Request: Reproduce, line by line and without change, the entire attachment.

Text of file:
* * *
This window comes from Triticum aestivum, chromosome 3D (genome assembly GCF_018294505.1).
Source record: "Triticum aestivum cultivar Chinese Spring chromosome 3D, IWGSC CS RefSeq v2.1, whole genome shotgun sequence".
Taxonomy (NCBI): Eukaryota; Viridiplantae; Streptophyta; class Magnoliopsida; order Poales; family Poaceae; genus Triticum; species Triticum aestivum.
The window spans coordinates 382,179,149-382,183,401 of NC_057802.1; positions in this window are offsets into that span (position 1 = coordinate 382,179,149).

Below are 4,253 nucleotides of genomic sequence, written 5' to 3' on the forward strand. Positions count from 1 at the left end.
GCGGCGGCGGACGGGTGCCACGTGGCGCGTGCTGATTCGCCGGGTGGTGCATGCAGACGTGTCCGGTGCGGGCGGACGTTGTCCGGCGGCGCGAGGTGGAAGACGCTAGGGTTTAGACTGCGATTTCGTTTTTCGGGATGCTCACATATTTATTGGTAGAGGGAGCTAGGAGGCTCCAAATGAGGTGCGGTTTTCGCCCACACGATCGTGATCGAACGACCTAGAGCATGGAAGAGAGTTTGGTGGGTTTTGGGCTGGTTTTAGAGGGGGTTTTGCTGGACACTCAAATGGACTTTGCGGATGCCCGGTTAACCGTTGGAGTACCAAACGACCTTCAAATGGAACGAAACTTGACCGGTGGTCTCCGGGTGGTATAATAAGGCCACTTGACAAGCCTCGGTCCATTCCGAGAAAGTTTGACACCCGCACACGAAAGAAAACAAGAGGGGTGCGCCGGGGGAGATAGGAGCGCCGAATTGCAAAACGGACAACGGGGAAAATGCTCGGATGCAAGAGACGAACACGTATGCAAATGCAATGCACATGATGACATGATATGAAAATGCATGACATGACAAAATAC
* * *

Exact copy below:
This window comes from Triticum aestivum, chromosome 3D (genome assembly GCF_018294505.1).
Source record: "Triticum aestivum cultivar Chinese Spring chromosome 3D, IWGSC CS RefSeq v2.1, whole genome shotgun sequence".
Taxonomy (NCBI): Eukaryota; Viridiplantae; Streptophyta; class Magnoliopsida; order Poales; family Poaceae; genus Triticum; species Triticum aestivum.
The window spans coordinates 382,179,149-382,183,401 of NC_057802.1; positions in this window are offsets into that span (position 1 = coordinate 382,179,149).

Below are 4,253 nucleotides of genomic sequence, written 5' to 3' on the forward strand. Positions count from 1 at the left end.
GCGGCGGCGGACGGGTGCCACGTGGCGCGTGCTGATTCGCCGGGTGGTGCATGCAGACGTGTCCGGTGCGGGCGGACGTTGTCCGGCGGCGCGAGGTGGAAGACGCTAGGGTTTAGACTGCGATTTCGTTTTTCGGGATGCTCACATATTTATTGGTAGAGGGAGCTAGGAGGCTCCAAATGAGGTGCGGTTTTCGCCCACACGATCGTGATCGAACGACCTAGAGCATGGAAGAGAGTTTGGTGGGTTTTGGGCTGGTTTTAGAGGGGGTTTTGCTGGACACTCAAATGGACTTTGCGGATGCCCGGTTAACCGTTGGAGTACCAAACGACCTTCAAATGGAACGAAACTTGACCGGTGGTCTCCGGGTGGTATAATAAGGCCACTTGACAAGCCTCGGTCCATTCCGAGAAAGTTTGACACCCGCACACGAAAGAAAACAAGAGGGGTGCGCCGGGGGAGATAGGAGCGCCGAATTGCAAAACGGACAACGGGGAAAATGCTCGGATGCAAGAGACGAACACGTATGCAAATGCAATGCACATGATGACATGATATGAAAATGCATGACATGACAAAATAC